As per usual the opinion polls got it wrong, and the Conservative party has won the election with a small majority. This is a far better result than the fractured Parliament of shifting coalitions people were led to expect, says international real estate consultant Knight Frank.

Knight Frank further suggests there is good reason to now suppose the UK economy, that appeared to slow in the run-up to the election, can now resume a strengthening recovery. This will be good news for both the commercial leasing and investment markets.

However, there remains a great deal of political uncertainty as a result of the earthquakes that occurred last week. These will influence but not derail the property market.

Firstly, the SNP's overwhelming victory has put the existence of the Union back on the political agenda. Last year there was a brief slowdown in activity in the Scottish market in the run-up to the referendum, which may be replicated in a future poll. This comes with the caveat that some investors actually saw last year's referendum as an opportunity to buy.

Secondly, a Conservative majority increases the chances of a referendum on European Union membership. If the prospect of Scottish independence caused a market slowdown, the idea of the UK leaving the EU will surely do the same, probably on a greater scale. Either a Tory backbench rebellion against the Bill or a vote sooner rather than later may be the best outcome.

Thirdly, the UK's deficit remains large, but if the Conservatives only have a slender majority they may struggle to force the necessary cuts through Parliament. If the financial markets suspect that not enough is being done to balance the books, sterling could fall in value.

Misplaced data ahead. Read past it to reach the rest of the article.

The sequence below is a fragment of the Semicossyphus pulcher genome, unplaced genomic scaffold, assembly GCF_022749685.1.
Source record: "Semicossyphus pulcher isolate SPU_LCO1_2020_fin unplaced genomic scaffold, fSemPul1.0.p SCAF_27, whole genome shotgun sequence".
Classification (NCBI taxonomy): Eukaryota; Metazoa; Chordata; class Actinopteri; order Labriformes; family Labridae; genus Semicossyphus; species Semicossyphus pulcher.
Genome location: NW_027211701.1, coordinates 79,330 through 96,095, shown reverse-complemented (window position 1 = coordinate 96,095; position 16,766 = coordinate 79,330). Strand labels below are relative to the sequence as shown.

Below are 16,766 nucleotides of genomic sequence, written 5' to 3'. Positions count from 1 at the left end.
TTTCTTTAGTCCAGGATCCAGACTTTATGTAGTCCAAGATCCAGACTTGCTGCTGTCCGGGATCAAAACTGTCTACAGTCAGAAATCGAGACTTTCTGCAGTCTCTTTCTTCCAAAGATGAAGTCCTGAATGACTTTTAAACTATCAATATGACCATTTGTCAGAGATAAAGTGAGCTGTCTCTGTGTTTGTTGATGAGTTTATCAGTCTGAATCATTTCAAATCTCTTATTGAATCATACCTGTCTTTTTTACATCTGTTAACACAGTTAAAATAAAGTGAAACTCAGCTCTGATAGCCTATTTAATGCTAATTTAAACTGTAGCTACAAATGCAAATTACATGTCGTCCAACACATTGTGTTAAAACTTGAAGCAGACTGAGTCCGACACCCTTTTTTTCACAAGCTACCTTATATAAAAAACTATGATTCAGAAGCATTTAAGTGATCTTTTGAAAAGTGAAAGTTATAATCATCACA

This will initially make UK commercial property look attractive to overseas money, but inflationary pressures would increase and bring closer the day that interest rates rise.

Over the next five years, we believe this climate of political uncertainty will at times cause market confidence to drain away temporarily. Some investors may decide to wait until after an upcoming referendum before buying; some occupiers might shelve expansion plans because a sudden fall or rise in sterling hits profits.

In short, UK should expect the odd air pocket ahead, but overall the election outcome was probably much better for commercial property than one would have expected 24 hours ago, suggests Knight Frank.

Guy Grainger, UK CEO at JLL also commented, "A continued focus on fiscal prudence and deficit reduction will ensure that bond yields and debt costs remain low, providing support for the investment market, the housing market and the wider economy. However, the real challenge for the next government is to focus on medium-term measures to improve productivity, which has lagged behind countries such as the US, Germany and France, despite our remarkable rates of job creation. This will need to include further investment in infrastructure and skills. But there is a balance needed here; the danger is that ring-fencing health spending, for example, while attempting further fiscal retrenchment, would leave little left for the vital measures that could help our economy become more sustainable.

"Further commitments to devolving planning, housing and skills funding and decision-making to city regions such as Greater Manchester should help this agenda too.

"While most in business will be reassured by the continuity of the Conservative economic plan, there are concerns regarding the planned referendum on British membership of the EU in 2017. British businesses will remain committed to a strong position within the European Union and will need to engage in the reform debate to see if a referendum can be avoided.